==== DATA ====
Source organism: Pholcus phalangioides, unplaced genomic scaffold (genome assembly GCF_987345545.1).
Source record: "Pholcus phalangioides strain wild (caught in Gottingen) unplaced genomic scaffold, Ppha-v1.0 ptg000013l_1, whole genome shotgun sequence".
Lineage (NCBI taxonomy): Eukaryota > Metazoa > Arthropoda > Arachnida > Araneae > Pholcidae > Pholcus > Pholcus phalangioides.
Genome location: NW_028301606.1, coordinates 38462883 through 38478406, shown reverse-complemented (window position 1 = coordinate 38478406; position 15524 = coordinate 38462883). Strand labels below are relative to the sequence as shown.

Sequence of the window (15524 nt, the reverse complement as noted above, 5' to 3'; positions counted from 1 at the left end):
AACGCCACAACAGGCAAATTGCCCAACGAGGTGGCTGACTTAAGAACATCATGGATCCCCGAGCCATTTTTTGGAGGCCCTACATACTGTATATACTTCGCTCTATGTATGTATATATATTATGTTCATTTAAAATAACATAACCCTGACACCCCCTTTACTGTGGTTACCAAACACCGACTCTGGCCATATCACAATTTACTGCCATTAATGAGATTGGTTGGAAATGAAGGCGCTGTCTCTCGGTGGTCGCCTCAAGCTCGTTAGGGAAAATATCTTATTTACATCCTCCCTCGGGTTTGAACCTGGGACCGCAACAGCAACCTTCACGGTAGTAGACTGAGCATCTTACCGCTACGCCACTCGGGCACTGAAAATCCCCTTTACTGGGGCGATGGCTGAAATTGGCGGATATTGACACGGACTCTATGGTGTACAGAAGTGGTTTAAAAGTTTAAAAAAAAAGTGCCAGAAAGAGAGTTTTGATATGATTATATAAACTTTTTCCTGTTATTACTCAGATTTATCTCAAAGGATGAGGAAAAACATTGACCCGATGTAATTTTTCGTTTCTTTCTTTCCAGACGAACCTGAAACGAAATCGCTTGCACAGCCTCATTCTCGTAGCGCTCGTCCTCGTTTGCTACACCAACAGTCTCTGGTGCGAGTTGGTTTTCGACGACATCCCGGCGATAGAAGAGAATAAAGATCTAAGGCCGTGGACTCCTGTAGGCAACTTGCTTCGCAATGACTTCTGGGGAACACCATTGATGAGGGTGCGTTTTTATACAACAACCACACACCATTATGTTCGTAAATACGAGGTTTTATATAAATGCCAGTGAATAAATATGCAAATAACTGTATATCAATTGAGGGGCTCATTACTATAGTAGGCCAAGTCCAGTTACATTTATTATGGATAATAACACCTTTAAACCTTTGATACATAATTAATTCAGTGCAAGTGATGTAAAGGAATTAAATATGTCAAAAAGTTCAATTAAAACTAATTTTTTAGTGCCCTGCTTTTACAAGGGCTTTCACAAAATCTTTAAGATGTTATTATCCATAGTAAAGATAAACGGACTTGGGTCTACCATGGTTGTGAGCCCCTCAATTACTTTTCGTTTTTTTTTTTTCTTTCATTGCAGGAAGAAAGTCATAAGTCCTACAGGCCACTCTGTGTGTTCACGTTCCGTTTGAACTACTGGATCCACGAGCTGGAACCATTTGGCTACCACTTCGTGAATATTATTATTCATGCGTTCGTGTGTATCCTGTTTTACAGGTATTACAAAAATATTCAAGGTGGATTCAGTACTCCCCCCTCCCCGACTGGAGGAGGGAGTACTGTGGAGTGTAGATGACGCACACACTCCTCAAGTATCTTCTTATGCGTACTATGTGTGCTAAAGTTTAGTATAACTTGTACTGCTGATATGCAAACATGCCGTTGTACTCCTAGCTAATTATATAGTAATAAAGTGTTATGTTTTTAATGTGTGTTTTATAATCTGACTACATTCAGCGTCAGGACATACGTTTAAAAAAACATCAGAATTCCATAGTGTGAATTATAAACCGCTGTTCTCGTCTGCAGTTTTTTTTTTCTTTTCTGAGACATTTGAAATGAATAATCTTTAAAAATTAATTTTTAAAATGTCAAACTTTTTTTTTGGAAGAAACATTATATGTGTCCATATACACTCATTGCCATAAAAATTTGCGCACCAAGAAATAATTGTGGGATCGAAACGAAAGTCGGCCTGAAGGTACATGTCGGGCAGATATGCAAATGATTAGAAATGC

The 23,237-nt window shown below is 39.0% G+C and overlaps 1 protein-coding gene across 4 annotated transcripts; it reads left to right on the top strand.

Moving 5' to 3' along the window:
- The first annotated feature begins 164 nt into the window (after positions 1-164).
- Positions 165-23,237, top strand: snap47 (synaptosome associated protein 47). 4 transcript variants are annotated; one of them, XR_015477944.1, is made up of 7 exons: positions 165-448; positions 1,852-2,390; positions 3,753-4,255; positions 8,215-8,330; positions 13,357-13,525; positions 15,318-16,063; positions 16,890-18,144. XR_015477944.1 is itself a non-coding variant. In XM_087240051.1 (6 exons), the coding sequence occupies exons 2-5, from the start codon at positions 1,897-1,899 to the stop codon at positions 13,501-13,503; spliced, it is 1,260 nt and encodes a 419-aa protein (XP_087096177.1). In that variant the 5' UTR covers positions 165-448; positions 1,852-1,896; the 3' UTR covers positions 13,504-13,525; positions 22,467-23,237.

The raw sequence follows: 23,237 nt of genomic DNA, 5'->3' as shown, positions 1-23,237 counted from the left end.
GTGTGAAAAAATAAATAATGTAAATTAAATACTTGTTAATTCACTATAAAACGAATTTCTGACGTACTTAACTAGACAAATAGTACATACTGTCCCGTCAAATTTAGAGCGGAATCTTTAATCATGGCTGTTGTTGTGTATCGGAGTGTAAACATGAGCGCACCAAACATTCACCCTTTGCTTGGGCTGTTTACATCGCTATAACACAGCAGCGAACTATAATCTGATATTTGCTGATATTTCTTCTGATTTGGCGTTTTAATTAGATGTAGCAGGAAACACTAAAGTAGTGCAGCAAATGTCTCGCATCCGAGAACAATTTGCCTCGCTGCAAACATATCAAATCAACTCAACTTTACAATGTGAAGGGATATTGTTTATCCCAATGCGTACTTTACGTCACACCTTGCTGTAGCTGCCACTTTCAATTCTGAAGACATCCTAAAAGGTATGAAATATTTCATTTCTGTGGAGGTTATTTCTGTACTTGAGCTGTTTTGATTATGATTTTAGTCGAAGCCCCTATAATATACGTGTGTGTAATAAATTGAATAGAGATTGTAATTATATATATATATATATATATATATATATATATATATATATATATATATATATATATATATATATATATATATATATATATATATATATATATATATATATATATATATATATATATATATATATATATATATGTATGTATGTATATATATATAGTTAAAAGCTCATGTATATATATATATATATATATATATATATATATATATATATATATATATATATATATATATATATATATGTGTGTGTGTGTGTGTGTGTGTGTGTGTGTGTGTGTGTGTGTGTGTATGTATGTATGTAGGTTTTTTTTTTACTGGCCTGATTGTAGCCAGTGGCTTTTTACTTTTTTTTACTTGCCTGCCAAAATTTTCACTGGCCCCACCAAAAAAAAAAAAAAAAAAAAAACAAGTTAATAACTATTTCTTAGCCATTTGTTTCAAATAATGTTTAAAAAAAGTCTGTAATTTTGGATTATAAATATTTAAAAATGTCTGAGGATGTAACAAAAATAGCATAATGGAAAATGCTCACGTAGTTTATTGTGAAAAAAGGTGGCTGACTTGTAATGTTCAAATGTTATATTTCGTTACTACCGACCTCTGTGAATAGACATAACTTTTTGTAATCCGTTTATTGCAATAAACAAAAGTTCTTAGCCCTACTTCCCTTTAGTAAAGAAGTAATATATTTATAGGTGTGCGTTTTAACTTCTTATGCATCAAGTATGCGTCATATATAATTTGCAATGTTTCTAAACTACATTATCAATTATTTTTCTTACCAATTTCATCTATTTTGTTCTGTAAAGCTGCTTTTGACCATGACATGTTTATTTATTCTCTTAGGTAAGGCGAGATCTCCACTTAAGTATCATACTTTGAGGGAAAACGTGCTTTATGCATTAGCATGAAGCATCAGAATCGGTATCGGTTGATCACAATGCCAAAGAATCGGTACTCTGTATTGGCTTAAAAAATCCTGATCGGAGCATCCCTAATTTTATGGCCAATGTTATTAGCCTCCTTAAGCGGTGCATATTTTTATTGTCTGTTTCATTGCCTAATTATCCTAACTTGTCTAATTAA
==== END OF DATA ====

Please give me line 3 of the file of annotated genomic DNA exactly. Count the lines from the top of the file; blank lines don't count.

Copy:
Lineage (NCBI taxonomy): Eukaryota > Metazoa > Arthropoda > Arachnida > Araneae > Pholcidae > Pholcus > Pholcus phalangioides.